But the proceedings in Washington, D.C. took an even more surreal turn when the Alliance for Automotive Innovation’s John Bozzella proposed a solution to AM’s absence in electric vehicles.  Reminding the subcommittee that “AM radio is important,” and that he’s “a big listener of AM radio and we’re not about taking it away,” he offered up this novel suggestion:

Automakers providing a hand crank radio as part of their standard emergency kits that come with vehicles.  Like the spare tire and the jack.

Of course, there was pushback to this patently absurd idea from broadcasters, including Melody Spann Cooper, CEO of Midway Broadcasting.

According to the Inside Radio story, auto industry estimates peg the cost of retaining AM in cars at as much as $3.8 billion.  But keep in mind, they fought seat belts and later air bags, even though both were proven to save lives.

But it’s not just about broadcast during emergencies or carrying baseball games.  One of the most interesting panels at last year’s joint NASBA/NAB event in D.C. featured representatives from religious, Black, farm, and Hispanic broadcasting organizations, all persuasively making the case that AM radio carries some of the most diverse programming on the radio. Titled “The View From Affected Broadcasters,” I had the honor of moderating that session, and it was an eye-opener to me and many in attendance.

L-R: Patty Ruiz (Bustos Media), Tom Brand (National Association of Farm Broadcasting), Noelle Garnier (National Religious Broadcasters), James Winston (National Association of Black Owned Broadcasters), me

But crank radios in the trunk of every car?

The next thing you know, the auto industry mavens will include a skateboard and a jug of Ocean Spray cranberry juice in their emergency kits when drivers face a breakdown:

@wont_you_be_my_nabor This was Nathan Apodaca sending out a strong and very positive vibe back when 2020 was spiraling out of control! Much love and respect brother. @420doggface208 #fyp #cranraspberry #oceansprayguy #dadsoftiktok #fypシ ♬ Aesthetic – Tollan Kim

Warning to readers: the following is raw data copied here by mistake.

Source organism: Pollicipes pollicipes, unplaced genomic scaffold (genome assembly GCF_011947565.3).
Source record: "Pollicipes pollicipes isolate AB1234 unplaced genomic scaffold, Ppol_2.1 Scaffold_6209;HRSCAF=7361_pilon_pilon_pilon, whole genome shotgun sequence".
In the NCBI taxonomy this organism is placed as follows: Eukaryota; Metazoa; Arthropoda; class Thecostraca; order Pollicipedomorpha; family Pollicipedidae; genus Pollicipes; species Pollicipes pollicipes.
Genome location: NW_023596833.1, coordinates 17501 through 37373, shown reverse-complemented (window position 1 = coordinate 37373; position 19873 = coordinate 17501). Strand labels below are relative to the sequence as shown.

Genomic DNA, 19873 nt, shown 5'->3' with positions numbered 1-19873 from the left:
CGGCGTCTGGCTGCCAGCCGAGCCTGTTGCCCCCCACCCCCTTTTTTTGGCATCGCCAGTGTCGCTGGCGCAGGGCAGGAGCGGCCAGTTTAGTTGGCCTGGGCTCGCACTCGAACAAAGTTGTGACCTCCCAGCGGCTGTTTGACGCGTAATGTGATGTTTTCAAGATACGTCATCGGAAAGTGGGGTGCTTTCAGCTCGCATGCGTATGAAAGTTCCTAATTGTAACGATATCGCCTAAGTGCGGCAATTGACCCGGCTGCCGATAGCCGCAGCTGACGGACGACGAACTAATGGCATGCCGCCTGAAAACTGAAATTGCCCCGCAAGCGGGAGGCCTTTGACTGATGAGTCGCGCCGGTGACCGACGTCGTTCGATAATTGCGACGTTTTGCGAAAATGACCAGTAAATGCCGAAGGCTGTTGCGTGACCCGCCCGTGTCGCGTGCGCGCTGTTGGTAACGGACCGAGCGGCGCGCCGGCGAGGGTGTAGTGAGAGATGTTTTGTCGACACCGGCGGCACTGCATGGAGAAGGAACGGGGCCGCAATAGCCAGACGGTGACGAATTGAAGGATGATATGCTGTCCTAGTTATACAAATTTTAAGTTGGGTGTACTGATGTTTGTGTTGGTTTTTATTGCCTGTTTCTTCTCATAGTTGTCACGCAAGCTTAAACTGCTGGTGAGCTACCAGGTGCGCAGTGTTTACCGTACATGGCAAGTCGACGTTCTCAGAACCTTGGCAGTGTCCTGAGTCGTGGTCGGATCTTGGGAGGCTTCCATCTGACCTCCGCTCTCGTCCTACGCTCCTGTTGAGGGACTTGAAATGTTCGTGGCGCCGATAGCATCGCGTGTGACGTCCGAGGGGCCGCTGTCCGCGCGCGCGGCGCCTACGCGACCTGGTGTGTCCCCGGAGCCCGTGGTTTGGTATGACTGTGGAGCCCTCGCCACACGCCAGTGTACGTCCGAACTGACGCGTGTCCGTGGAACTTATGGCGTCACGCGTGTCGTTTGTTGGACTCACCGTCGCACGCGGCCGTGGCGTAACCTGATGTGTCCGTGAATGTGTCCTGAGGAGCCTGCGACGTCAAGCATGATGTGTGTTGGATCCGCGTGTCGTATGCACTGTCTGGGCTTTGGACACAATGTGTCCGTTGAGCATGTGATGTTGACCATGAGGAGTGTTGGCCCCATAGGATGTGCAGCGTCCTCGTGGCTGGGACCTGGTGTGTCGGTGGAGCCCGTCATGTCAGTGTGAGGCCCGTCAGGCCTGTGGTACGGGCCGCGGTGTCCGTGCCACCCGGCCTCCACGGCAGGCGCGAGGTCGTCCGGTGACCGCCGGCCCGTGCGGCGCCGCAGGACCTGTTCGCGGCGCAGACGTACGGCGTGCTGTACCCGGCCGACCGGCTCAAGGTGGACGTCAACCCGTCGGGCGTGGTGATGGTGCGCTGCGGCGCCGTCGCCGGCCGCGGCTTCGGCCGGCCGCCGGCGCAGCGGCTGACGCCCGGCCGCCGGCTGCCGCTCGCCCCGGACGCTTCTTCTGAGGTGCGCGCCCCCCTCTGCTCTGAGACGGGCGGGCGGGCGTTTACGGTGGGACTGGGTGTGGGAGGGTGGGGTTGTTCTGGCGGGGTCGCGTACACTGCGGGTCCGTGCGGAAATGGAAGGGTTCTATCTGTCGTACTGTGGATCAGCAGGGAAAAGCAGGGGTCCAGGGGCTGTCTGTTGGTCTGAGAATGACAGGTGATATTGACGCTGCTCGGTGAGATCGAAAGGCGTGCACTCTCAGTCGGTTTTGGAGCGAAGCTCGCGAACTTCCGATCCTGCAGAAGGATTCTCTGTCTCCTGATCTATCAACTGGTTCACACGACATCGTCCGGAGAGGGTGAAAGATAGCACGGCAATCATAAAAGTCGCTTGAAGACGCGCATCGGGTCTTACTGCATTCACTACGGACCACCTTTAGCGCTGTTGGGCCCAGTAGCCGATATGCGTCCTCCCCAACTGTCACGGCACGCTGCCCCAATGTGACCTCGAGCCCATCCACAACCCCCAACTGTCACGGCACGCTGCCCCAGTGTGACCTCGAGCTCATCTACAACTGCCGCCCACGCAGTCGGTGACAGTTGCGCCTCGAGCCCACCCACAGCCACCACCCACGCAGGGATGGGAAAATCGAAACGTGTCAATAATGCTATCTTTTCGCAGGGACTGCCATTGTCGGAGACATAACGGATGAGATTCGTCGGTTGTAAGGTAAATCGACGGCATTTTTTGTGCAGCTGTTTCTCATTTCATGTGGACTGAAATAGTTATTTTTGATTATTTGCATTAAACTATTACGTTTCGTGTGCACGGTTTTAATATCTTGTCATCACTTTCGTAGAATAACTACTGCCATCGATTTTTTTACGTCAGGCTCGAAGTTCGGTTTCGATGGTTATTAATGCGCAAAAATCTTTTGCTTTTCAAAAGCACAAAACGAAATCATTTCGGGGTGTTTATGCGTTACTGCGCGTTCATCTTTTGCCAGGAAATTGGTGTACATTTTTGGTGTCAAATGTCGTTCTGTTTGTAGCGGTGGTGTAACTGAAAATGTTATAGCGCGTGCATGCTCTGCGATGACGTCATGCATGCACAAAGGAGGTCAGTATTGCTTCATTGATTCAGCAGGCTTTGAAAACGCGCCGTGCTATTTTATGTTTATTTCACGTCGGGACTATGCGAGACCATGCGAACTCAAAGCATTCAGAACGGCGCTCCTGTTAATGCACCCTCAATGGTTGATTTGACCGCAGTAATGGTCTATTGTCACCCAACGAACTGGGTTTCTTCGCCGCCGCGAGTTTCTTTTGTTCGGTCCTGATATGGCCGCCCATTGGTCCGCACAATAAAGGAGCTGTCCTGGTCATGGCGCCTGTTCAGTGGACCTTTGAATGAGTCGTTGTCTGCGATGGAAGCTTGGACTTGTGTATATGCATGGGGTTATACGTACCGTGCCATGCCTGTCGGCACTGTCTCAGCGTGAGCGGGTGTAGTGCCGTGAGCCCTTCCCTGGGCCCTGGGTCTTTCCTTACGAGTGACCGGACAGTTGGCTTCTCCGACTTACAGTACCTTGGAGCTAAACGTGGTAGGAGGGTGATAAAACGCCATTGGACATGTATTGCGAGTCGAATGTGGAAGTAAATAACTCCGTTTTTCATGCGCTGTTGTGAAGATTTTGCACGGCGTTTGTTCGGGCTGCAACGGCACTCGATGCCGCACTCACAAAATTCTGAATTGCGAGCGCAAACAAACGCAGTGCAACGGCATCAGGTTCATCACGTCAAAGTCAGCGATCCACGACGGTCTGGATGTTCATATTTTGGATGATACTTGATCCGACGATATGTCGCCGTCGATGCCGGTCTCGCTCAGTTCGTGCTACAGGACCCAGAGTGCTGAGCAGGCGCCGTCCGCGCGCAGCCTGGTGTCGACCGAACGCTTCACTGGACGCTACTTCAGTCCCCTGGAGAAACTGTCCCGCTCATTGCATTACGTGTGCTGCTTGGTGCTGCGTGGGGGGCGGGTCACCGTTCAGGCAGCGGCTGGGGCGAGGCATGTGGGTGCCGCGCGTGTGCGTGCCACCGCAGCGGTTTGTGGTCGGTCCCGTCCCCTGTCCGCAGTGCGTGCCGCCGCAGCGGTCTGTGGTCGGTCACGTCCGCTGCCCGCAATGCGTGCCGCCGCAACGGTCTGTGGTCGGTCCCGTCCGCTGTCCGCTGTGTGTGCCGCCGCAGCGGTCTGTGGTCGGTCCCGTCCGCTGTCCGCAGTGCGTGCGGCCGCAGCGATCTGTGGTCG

The fact is, AM radio belongs in car dashboards.  It has earned that position after a century of service.  Consumers, too, don’t want it to leave the dashboard.  And a crank radio in the trunk cannot begin to make up the loss.

Case in point:  Our new Techsurvey 2024 reveals that 12% of our sample will buy or lease a new vehicle this year.  Of them, one in ten plans to acquire an EV (or already has).  That’s down from last year’s 13% signaling softness in the electric market.

So, when we asked EV buyers and those planning on having one in their garages whether the lack of AM radio in their new vehicle would sour the whole idea, here’s what they told us:


Yes, these are core radio listeners, so they might be predisposed to stand by AM.  But even if you take 10 percentage points off to compensate for their fandom, one in three EV buys will think twice – or even walk away – from a vehicle that doesn’t include AM radio.

Think about a WFAN core fan in New York City, or a WGN stalwart in Chicago.  Yes, there are some markets where the AM offerings have become sparse, but there are so many others offering vital information and entertainment programming consumers can’t get anywhere else.

As the auto industry tries to navigate the technology and innovation highways and byways, the last thing they need is to give American consumers a reason to rethink that EV purchase.

The prospects for the “AM For Every Vehicle Act” got brighter again yesterday.  FCC Commissioner Geoffrey Starks announced at a National Association of Farm Broadcasting’s event he’s 100% behind this legislation.

And now the act has a “supermajority” of Senate support – 60 “yes” votes ‘ which is the magic number that staves off a filibuster.

So radio, CRANK IT UP!


Originally published by Jacobs Media